News and Information
Second treason trial provides a lesson on border history
|November 21, 2006
A RECOUNTING of the history of the borders of Namibia on Friday took the second Caprivi high treason trial as far as 122 years back to the era of the colonial scramble for Africa.
The Caprivi Region is a creation of colonialism, its peculiar shape the result of deals and treaties that colonial powers - Germany, Portugal, Great Britain and later also South Africa - concluded with each other, according to testimony that Acting Judge John Manyarara heard on Friday from the 52nd prosecution witness in the trial.
Entirely absent from the cast of characters that 122 years ago started to take decisions that still influence the lives of people of Namibia until today, are the people who lived in the territory that would become the Republic of Namibia in 1990.
The witness who sketched the historical roots of Namibia's borders to Acting Judge Manyarara was Dr Sackey Akweenda, currently NamPower's legal advisor.
Akweenda, a lawyer, was awarded a doctorate degree in law by the London School of Economics and Political Science in 1989 on the basis of a thesis that he completed on Namibia's territorial boundaries.
GERMANY'S SCRAMBLE With the trial before Acting Judge Manyarara dealing with an alleged attempt to use armed means to secede the Caprivi Region, the 12 accused in the trial have taken a stance that they do not accept a Namibian court's jurisdiction over them, since they do not acknowledge that the Caprivi Region is legally a part of Namibia.
The 12 high treason suspects were not present in court to hear Akweenda's testimony on just this point, though.
They remain absent from their own trial, having been removed from the courtroom after they disrupted proceedings in the trial through repeated bouts of singing Caprivian nationalist anthems in the dock.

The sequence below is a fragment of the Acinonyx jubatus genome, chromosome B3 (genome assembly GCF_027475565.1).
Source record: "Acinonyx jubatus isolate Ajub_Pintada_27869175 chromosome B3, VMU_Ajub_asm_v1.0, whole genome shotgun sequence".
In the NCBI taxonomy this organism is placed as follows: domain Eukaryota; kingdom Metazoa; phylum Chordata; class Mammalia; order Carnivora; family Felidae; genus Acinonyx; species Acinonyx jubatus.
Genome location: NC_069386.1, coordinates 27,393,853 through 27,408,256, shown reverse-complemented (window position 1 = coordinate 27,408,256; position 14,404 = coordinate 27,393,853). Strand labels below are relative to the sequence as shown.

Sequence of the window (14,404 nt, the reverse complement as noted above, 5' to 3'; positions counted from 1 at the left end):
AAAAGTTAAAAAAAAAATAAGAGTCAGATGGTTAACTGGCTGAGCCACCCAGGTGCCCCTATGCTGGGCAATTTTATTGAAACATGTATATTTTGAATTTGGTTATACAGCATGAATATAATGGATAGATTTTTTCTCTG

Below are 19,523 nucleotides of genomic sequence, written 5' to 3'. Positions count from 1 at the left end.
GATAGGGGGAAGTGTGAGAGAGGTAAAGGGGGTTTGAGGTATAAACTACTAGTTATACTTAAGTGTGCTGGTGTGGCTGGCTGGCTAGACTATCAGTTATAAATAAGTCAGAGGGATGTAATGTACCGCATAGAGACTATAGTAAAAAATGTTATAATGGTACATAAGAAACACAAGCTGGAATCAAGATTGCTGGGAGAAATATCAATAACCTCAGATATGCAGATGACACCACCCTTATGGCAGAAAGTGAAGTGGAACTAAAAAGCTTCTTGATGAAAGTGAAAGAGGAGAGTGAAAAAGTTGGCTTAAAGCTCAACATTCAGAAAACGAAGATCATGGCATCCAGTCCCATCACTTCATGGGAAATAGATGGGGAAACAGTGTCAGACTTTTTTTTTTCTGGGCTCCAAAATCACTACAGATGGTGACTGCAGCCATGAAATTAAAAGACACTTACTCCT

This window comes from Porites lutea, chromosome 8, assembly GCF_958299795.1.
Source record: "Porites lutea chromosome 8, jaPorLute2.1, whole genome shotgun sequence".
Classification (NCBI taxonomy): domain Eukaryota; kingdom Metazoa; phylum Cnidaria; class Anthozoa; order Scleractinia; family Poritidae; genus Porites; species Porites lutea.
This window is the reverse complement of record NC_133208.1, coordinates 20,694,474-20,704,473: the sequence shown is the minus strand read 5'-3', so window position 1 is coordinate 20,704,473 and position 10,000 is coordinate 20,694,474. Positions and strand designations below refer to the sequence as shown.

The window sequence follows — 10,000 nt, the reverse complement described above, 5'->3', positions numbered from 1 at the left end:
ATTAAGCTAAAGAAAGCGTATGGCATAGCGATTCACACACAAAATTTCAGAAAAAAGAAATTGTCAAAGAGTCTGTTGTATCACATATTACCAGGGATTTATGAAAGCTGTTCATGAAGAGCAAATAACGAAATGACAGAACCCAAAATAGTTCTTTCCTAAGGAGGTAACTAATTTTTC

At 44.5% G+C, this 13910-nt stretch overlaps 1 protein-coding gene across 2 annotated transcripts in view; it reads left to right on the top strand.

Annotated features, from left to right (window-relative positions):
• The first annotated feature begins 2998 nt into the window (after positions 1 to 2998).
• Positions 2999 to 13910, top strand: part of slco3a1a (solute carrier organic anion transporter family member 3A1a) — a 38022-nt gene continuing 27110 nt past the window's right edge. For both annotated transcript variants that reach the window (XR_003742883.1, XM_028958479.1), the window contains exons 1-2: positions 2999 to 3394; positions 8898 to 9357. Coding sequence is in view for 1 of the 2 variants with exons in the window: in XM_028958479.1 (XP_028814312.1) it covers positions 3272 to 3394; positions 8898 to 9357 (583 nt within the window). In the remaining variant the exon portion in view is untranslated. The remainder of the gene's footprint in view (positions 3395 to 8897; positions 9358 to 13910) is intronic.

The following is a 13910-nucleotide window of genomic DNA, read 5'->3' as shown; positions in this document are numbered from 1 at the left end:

Akweenda told the court that Germany had been a laggard in the race between European colonial powers to acquire territory in Africa.
However, in 1884, the German Chancellor, Otto von Bismarck, sent a German delegate to south-western Africa to issue a proclamation through which territory that the trader Adolf Luederitz had purchased on the coast was placed under German protection.
That proclamation of August 16 1884 was the beginning of what would become German South West Africa, Akweenda told the court.
In a treaty concluded between Germany and Portugal at Lisbon on December 30 1886, the northern border between the German territory and the Portuguese colony of Angola was agreed, Akweenda further related.
Part of this boundary that was fixed was to follow the Okavango River up to Andara, from where it would then run in a straight line as far as "the rapids of Catima, on the Zambezi", the treaty stated.
With that, the first, northwestern part of the border of what would become the Caprivi Region was set.
CAPRIVI'S TREATY In a treaty signed by Germany and Great Britain in Berlin on July 1 1890, most of the remainder of the Caprivi Region's borders were set.
One of the signatories of the treaty was Count Georg Leo von Caprivi, then the German Chancellor, and the man whose name would later be used for the territory protruding from the north-eastern corner of the bulk of the territory of Namibia.